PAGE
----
To paraphrase, she’s saying that if Leftists don’t win a democratic vote, it’s a failure of democracy and democracy should be replaced by a “fairer” political system where only Leftists can win.

      • Peter OBrien says:

        And this view is exemplified by ABC’ 7.30 Report host Leigh Sales the other night interviewing none other than our former PM Kevin Rudd.

        At one point she notes that she has always been told by politicians of both sides that the US alliance is stronger than the personalities involved but she then goes on to implore Kevin to reassure her that we would, surely, draw the line at Donald Trump:

        “There’s got to be a limit to that at some point, don’t you think?”

        Later she asks:

        “A recent ANU study shows that Australian satisfaction with democracy has collapsed to its lowest level since the Whitlam dismissal. There has been a lot of discussion about this in relation to the mainstream parties, the rise of Nick Xenophon and Pauline Hanson. People have put this in the context of Brexit, the rise of Donald and Bernie Sanders in the US. What do you think is going on?”

        So there you have it. In Sales’ view Brexit, the election of Donald Trump and the rise of Pauline Hanson represent a rejection of democracy, notwithstanding the fact that millions of people voted for these outcomes. Just a minor glitch to this theory that can be glossed over in typical Leftist fashion.

        What can’t be glossed over is that the study she refers to did not ask Australians to give their verdict on democracy as a system but were asked if they were satisfied with the way democracy is working in Australia.
        Check out the second graph at the link.

        In fact, the glossy report issued by the ANU contains nothing more than series of graphs with meaningless headings such as ‘satisfaction with democracy’ but it does not detail the precise questions that were asked.

        In fact, the question is really about satisfaction with government and that is how respondents would have interpreted it.

    • whitelaughter says:

      Agreed. Given how often the Coalition is referred to as ‘Tories’, maybe it’s time to refer to Labor/Greens as the “Whigs” given their shared hatred of ordinary people.

  • Dallas Beaufort says:

    The lefts public sector Green snobs repelled against Tony Abbott’s ‘whole of community’ PPL, What a bunch of self serving creeps.

  • Jody says:

    The bien pensant Jon Stewart hates Fox News and will do anything to defend poor decisions about who visits the white house and the Obamas. I can’t stand Stewart because he becomes nasty when the argument turns against him. I saw one recently with Tucker Carlson where Stewart asked, “how old are you” and Carlson replied, “35”. Stewart answered, “and you’re wearing a bow tie!”. Enough said. Nasty little Democrats like Stewart are being called out!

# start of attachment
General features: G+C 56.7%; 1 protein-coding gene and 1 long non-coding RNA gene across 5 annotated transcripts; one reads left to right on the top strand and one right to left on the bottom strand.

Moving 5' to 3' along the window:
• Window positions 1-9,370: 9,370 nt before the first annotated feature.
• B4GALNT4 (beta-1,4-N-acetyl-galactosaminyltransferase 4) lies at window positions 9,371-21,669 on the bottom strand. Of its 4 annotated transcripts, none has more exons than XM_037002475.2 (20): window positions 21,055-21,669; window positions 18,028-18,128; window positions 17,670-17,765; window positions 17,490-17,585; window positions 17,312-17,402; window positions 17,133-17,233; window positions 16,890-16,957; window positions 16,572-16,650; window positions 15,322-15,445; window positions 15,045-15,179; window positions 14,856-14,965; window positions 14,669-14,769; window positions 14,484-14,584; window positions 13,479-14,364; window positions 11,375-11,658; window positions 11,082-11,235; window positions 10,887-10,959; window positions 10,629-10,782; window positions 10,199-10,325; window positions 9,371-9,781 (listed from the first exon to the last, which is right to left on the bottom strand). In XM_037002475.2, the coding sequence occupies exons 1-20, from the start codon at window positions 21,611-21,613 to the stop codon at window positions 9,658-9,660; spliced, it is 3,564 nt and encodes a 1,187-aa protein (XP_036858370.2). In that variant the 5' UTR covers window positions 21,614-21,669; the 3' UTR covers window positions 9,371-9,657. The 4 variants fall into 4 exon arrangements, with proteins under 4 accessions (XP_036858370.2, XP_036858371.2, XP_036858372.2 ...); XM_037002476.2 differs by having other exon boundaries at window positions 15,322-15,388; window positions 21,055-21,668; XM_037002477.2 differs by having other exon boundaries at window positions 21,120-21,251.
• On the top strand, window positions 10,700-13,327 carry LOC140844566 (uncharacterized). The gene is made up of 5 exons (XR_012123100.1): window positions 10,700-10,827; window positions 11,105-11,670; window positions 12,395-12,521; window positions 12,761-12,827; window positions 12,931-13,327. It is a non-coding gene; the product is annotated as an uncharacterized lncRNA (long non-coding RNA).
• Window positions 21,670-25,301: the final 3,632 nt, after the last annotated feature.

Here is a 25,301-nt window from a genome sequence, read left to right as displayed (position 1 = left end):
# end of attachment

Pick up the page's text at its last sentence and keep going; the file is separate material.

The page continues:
• en passant says:

    Your analysis of the trend to Orwellian language is accurate. The only two insults I find offensive are “Paedophile” & “Racist”.
    I was accused on QoL by Ian MacDougall, the catastrophist, cultist blogger of being “racist”, despite being married to an Asian lady for 41 years. That did offend me, but for the Orwellian language means whatever the Leftoid numpties want it to be.

    As a general rule I try to embrace their insults by adopting whatever they say. I call this the “Rats of Tobruk” approach where a Nazi insult was turned into a boast of pride. I therefore have one climate change signature block that declares I am a “7th Dan Black Belt Denier”. In fact, I am a believer in the realist Popper scientific method, so I can recognise a pseudo-scientific rent-seeking scam when I see it. Green numpties cannot.

    I seriously hope that when the MAGA Team takes office that Trump announces his Cabinet as the brightest and best Deplorables he could find. Every night, for the rest of her life, as the HillBillary loser cries herself to sleep in her cell, that the term “Trump’s Basket of Deplorables” rings in her ears. I wish her a long life.
    I have to admit I have enjoyed reviewing the many internet compilations of the Leftoids crying their eyes out. Yet another positive from Trump’s great election.

  • prsmith14@gmail.com says:

    Peter, obviously agree with most of your stuff but why say this: “And, while admittedly some of Trump’s antics and pronouncements seemed unhinged…” If you are going to say it – even as a throwaway line – give examples. “Unhinged” (mentally unbalanced) is quite a word to use and should always be backed up with examples. I can’t think of any “unhinged” antics or pronouncements but then I’m a fan of Trump so might be biased. To illustrate, I thought Julia Gillard too often strayed from telling the truth but in saying this I always felt an obligation to give numbers of examples.

    • Peter OBrien says:

      Attacking John McCain’s war record because he was captured, describing a female journalist as having ‘blood coming out of her eyes, blood coming out of her wherever’,his apparently casual attitude to the use of nuclear weapons.

      • Warty says:

        One has sympathy for someone who has been captured, particularly if they are Viet Cong or N. Vietnamese captors, but it does not testify to a man’s war record. How well a man stands up to what was probably brutal imprisonment, often remains a secret closely protected by the victim, and so it should be, because of the degradation he may have been through; but again, being captured doesn’t make a man a war hero and implying as much doesn’t prove a man unhinged. It’s a sensitive area, and of course the MSM jumped on that one.
        The particular journalist Trump was referring to, was a screech merchant of the first order, and though his comments were unnecessarily crude, if one applies the MSM interpretation, they were not necessarily unhinged. I have said numerous things I’ve regretted saying, in hindsight. But I hope none of those on the receiving end ever felt I was unhinged.